SmartCode now free of licensing
ROBERT STEUTEVILLE    APR. 1, 2005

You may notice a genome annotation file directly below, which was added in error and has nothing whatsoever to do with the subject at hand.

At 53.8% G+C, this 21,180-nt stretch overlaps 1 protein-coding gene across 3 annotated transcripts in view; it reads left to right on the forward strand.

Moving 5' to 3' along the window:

Planners and public officials are now free to use text and images, in whole or in part, from Duany Plater-Zyberk & Company’s SmartCode without paying a licensing fee, according to Andres Duany. DPZ, the author of the code, previously charged $10,000 for its use. Few municipalities paid the fee, and the firm decided that it would get more widespread use if made available at low cost or no cost, Duany says. The Municipal Code Corporation (Municode) of Tallahassee, Florida, publisher of the SmartCode, will continue to sell the code in hard copy form, Duany says. As of late March, version 5.1 of the code was offered at municode.com for $59. The firm said that version 6.2 would be available shortly. Meanwhile, DPZ and PlaceMakers published an educational version of the SmartCode in March. The 11-by-17-inch, 24-page, full-color document is a beautifully illustrated and detailed resource for explaining the SmartCode and the urban-rural Transect. SmartCode Version 6.5, as this document is called, contains most sections of the code, along with articles on concepts underlying it such as traditional neighborhood development and the Transect. It is available at dpz.com or tndtownpaper.com. Version 6.5 states that a complete electronic version of the code will be made available on the web for free at dpz.com, although this was not the case by press time. DPZ, which invested $200,000 in creating the SmartCode, is still partnering with PlaceMakers, an architecture and urban design firm, to vigorously promote the code and assist in its implementation. PlaceMakers presented a four-day SmartCode workshop in Atlanta, Georgia, the first week of April. A SmartCode Manual, authored by William Wright, Duany, Sandy Sorlien, and Gustavo Sanchez, among other contributors, is due out this summer. The idea of dropping the licensing fee came about just as v6.5 went to press and the document was revised to reflect that decision, Duany says. He was unequivocal about its use. “Anybody can use any part of the code as long as we are given credit,” he says. The credit is important for the firm to maintain its copyright and avoid letting somebody else claim it, Duany explains. Although the firm will be losing a few $10,000 checks, Duany says it is more important to see the SmartCode adopted widely. “We have plenty of $10,000 checks coming in for our [design and planning] work,” he says.